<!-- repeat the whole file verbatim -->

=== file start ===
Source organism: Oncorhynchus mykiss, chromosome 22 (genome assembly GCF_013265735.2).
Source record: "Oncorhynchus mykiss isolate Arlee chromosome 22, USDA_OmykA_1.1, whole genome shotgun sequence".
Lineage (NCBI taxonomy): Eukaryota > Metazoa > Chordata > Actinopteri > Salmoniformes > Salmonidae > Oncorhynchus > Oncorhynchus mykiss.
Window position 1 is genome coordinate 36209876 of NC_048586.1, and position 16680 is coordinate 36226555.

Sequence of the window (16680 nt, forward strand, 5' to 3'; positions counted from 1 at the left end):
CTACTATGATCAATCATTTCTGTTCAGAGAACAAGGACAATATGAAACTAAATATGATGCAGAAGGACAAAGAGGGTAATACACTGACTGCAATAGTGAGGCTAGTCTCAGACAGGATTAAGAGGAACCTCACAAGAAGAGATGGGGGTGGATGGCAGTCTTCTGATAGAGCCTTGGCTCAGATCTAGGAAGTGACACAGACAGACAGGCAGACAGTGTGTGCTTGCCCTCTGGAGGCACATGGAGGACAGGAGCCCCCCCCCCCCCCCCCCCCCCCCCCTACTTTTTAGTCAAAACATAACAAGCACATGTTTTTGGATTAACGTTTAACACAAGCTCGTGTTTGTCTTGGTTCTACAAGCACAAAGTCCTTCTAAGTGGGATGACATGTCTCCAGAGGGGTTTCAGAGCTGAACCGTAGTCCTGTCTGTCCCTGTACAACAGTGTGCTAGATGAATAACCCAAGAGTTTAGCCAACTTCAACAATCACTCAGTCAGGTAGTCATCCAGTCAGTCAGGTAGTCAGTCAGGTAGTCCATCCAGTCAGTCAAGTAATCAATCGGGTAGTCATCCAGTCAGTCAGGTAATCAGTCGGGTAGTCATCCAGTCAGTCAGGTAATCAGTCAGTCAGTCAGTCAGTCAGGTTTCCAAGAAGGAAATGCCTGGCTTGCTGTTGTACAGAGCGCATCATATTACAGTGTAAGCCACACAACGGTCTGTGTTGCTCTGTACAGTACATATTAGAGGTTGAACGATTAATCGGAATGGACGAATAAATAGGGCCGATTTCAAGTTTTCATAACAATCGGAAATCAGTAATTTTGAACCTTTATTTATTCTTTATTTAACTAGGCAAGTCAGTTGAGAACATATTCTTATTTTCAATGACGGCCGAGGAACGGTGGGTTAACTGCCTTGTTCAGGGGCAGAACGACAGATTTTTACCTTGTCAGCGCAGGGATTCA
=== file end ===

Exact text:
Source organism: Oncorhynchus mykiss, chromosome 22 (genome assembly GCF_013265735.2).
Source record: "Oncorhynchus mykiss isolate Arlee chromosome 22, USDA_OmykA_1.1, whole genome shotgun sequence".
Lineage (NCBI taxonomy): Eukaryota > Metazoa > Chordata > Actinopteri > Salmoniformes > Salmonidae > Oncorhynchus > Oncorhynchus mykiss.
Window position 1 is genome coordinate 36209876 of NC_048586.1, and position 16680 is coordinate 36226555.

Sequence of the window (16680 nt, forward strand, 5' to 3'; positions counted from 1 at the left end):
CTACTATGATCAATCATTTCTGTTCAGAGAACAAGGACAATATGAAACTAAATATGATGCAGAAGGACAAAGAGGGTAATACACTGACTGCAATAGTGAGGCTAGTCTCAGACAGGATTAAGAGGAACCTCACAAGAAGAGATGGGGGTGGATGGCAGTCTTCTGATAGAGCCTTGGCTCAGATCTAGGAAGTGACACAGACAGACAGGCAGACAGTGTGTGCTTGCCCTCTGGAGGCACATGGAGGACAGGAGCCCCCCCCCCCCCCCCCCCCCCCCCCTACTTTTTAGTCAAAACATAACAAGCACATGTTTTTGGATTAACGTTTAACACAAGCTCGTGTTTGTCTTGGTTCTACAAGCACAAAGTCCTTCTAAGTGGGATGACATGTCTCCAGAGGGGTTTCAGAGCTGAACCGTAGTCCTGTCTGTCCCTGTACAACAGTGTGCTAGATGAATAACCCAAGAGTTTAGCCAACTTCAACAATCACTCAGTCAGGTAGTCATCCAGTCAGTCAGGTAGTCAGTCAGGTAGTCCATCCAGTCAGTCAAGTAATCAATCGGGTAGTCATCCAGTCAGTCAGGTAATCAGTCGGGTAGTCATCCAGTCAGTCAGGTAATCAGTCAGTCAGTCAGTCAGTCAGGTTTCCAAGAAGGAAATGCCTGGCTTGCTGTTGTACAGAGCGCATCATATTACAGTGTAAGCCACACAACGGTCTGTGTTGCTCTGTACAGTACATATTAGAGGTTGAACGATTAATCGGAATGGACGAATAAATAGGGCCGATTTCAAGTTTTCATAACAATCGGAAATCAGTAATTTTGAACCTTTATTTATTCTTTATTTAACTAGGCAAGTCAGTTGAGAACATATTCTTATTTTCAATGACGGCCGAGGAACGGTGGGTTAACTGCCTTGTTCAGGGGCAGAACGACAGATTTTTACCTTGTCAGCGCAGGGATTCA